Some margin erosion was expected as Rentokil absorbed the inherently less lucrative Securiguard security business. The new worry is the Australian end of Rentokil's established operation and slower-than-expected growth in Europe.
Turnover grew by 40 per cent to pounds 357m for the six months to 30 June - largely thanks to the pounds 75m purchase of Securiguard this time last year. But pre-tax profits grew 20 per cent to pounds 80.6m as operating profit margins across the group slipped from 25.6 per cent to 22.3 per cent.
In response, Rentokil shares, which have been moving sideways in relative terms for a couple of years, fell 5 per cent to 222p.
Underlying growth of 13 per cent would be more than respectable for most companies, but not Rentokil, where 20 per cent is the norm.
Management difficulties were blamed for the Australian disappointment. But the problem has been how to exploit most effectively the growth opportunities.
And despite being shackled by Australia, Rentokil's Asia Pacific business as a whole still managed the requisite 20 per cent profits advance. Had Australia behaved, Asia Pacific would have won a 30 per cent increase.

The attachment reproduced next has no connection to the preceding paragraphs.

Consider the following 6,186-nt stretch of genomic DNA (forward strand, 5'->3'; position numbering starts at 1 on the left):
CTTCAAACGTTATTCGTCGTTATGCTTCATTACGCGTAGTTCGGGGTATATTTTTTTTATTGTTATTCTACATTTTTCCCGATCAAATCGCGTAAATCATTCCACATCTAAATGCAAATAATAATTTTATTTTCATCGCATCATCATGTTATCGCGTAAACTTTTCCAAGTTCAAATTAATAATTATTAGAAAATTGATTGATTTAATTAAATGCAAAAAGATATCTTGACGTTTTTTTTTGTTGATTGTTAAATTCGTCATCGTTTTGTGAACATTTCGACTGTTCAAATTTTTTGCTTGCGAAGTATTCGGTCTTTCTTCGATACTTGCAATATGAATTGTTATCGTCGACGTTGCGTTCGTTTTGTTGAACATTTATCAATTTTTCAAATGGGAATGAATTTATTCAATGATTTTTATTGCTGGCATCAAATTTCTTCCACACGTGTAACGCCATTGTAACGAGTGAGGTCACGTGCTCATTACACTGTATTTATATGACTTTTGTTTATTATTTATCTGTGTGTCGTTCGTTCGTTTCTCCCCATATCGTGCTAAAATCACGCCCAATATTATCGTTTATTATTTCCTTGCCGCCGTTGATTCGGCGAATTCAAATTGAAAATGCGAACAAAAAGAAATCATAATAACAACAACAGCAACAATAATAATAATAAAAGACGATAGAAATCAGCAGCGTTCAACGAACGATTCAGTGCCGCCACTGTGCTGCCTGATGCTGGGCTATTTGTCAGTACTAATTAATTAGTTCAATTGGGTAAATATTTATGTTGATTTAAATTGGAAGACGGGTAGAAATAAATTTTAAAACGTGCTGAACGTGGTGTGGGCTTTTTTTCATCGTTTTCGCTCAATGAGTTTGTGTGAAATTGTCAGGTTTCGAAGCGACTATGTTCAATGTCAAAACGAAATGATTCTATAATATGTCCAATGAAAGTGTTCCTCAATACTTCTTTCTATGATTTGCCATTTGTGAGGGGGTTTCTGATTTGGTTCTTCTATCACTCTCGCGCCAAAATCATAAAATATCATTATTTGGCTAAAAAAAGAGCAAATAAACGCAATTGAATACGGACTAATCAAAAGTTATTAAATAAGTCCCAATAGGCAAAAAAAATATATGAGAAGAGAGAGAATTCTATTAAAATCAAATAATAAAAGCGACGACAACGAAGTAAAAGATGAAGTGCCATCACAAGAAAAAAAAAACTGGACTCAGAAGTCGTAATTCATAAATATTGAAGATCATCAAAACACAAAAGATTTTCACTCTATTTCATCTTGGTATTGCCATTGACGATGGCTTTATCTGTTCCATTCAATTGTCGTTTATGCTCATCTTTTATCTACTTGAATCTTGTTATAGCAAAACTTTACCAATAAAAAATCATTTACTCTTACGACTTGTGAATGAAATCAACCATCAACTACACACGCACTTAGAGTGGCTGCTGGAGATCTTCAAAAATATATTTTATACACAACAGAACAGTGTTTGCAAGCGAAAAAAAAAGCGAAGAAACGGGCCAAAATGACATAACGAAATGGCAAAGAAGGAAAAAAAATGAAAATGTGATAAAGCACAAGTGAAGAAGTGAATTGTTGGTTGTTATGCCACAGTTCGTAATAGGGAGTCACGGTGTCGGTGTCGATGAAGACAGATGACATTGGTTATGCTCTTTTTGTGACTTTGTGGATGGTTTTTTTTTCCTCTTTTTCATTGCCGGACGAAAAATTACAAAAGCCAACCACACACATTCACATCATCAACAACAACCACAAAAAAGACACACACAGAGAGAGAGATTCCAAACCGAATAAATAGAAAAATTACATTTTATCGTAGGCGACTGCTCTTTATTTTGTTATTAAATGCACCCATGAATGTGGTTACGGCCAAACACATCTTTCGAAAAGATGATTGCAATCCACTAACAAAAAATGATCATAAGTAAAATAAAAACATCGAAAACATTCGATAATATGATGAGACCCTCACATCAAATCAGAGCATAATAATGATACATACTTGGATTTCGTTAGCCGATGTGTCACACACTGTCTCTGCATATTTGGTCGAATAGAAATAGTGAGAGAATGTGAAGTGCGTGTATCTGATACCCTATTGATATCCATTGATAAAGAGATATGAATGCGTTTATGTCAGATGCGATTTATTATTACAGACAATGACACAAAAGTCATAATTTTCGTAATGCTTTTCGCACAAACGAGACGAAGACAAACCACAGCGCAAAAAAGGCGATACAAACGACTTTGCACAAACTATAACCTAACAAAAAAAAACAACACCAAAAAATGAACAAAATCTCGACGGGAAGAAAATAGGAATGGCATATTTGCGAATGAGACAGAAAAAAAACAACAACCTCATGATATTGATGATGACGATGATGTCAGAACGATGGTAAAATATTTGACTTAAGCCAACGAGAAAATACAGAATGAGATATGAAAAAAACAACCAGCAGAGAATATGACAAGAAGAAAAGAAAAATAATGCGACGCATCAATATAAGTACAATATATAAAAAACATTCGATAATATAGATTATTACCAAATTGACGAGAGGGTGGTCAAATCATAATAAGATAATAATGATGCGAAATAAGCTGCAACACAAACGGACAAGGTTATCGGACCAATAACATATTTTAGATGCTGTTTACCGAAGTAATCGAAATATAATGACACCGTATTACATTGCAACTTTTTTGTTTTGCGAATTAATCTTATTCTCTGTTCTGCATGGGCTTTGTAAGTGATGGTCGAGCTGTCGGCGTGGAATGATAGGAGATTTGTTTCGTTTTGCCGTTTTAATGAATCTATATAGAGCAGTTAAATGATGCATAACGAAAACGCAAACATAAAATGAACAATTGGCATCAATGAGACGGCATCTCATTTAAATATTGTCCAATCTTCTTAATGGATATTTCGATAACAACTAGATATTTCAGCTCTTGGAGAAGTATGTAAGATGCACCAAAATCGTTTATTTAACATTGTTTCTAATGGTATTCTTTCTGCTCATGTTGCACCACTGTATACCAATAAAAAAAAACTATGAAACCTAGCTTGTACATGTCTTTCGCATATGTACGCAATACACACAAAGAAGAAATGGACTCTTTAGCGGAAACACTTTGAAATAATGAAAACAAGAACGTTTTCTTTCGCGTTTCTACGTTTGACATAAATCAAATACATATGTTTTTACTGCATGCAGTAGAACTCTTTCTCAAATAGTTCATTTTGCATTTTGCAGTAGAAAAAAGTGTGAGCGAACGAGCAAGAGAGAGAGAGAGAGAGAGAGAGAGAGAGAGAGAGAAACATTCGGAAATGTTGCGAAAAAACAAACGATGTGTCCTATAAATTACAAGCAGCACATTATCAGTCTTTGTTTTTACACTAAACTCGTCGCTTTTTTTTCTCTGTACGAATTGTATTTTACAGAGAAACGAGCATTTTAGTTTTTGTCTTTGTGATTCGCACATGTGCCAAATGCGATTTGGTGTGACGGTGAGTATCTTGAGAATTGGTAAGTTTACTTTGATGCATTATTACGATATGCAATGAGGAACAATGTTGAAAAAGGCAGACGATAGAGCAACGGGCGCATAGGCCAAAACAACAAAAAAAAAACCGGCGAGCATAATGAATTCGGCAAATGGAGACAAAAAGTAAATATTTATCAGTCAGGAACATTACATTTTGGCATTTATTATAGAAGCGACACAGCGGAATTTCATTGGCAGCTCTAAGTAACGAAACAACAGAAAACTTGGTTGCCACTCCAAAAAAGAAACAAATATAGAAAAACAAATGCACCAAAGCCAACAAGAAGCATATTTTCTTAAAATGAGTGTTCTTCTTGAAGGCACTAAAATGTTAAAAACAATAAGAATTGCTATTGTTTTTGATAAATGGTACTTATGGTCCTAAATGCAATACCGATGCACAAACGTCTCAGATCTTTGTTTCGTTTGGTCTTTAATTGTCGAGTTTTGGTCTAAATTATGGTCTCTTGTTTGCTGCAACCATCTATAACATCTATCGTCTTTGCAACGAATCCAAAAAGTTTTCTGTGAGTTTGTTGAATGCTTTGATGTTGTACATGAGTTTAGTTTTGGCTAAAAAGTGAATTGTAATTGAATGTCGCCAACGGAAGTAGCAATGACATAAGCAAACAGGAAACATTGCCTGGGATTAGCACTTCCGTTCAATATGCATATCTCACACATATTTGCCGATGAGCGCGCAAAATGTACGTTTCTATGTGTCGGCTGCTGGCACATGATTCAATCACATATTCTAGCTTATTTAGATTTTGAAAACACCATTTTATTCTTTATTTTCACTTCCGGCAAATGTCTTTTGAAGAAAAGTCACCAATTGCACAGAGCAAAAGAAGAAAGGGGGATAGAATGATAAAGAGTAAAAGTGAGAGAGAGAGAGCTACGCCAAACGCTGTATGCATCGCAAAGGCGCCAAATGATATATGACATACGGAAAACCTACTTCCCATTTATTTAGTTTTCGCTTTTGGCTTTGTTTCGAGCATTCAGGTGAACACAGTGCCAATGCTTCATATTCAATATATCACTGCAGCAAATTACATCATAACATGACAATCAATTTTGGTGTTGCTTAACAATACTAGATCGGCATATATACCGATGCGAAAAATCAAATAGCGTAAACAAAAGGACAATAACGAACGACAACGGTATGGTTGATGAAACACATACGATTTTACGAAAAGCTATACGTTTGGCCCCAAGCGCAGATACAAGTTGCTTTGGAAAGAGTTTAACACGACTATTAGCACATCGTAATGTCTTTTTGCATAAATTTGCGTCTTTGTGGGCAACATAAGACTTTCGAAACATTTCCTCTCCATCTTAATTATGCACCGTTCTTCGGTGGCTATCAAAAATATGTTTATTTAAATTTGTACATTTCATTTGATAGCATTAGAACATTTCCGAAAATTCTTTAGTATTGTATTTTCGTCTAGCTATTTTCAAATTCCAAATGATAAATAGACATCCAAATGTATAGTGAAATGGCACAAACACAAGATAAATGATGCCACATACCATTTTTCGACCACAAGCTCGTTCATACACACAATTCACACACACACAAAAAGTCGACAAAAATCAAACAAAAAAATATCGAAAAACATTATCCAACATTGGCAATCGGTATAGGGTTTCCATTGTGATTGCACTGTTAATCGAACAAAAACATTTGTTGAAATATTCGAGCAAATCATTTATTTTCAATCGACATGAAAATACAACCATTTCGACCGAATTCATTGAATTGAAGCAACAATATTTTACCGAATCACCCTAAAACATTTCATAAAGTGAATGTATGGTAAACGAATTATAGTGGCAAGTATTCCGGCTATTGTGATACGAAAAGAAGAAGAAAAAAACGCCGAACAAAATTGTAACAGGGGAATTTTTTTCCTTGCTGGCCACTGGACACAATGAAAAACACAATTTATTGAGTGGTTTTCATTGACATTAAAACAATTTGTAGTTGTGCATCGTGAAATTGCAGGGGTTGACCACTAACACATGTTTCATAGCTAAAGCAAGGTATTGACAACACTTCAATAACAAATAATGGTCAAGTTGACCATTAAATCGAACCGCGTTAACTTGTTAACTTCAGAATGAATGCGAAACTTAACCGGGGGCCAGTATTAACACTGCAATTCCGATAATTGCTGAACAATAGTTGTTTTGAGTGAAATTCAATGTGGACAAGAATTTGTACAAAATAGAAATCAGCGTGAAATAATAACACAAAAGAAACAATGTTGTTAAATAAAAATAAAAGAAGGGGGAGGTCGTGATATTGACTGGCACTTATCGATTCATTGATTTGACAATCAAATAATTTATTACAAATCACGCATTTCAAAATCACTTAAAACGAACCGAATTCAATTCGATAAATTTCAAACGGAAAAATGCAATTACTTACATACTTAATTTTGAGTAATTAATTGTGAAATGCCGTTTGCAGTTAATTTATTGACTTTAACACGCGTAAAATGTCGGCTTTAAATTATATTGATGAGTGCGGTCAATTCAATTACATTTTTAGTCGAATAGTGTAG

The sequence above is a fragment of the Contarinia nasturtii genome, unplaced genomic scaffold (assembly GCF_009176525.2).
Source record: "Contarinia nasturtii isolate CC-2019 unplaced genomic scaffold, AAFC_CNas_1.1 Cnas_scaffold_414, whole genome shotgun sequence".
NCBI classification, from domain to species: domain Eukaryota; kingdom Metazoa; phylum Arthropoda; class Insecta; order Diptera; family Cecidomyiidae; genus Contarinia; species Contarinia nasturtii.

Analysts scaled back full-year profit estimates from about pounds 180m to pounds 175m. That is equivalent to earnings of 11.8p and puts the shares on a forward p/e ratio of 19 times, a heady rating in combination with a 1.9 per cent gross yield after a 20 per cent dividend rise.
Rentokil shares peaked along with the rest of the stock market in early February. The stock has fallen by one-fifth since touching 279p, and in the same period has underperformed its peers by 10 per cent as highly-rated stocks were hit.
Despite this retreat Rentokil is still one of the best-rated stocks in its sector and trades at a 30 per cent premium to the market as a whole.
Cynics have not yet tripped up Rentokil but the strains of expansion are showing and the days of relentless outperformance may have gone.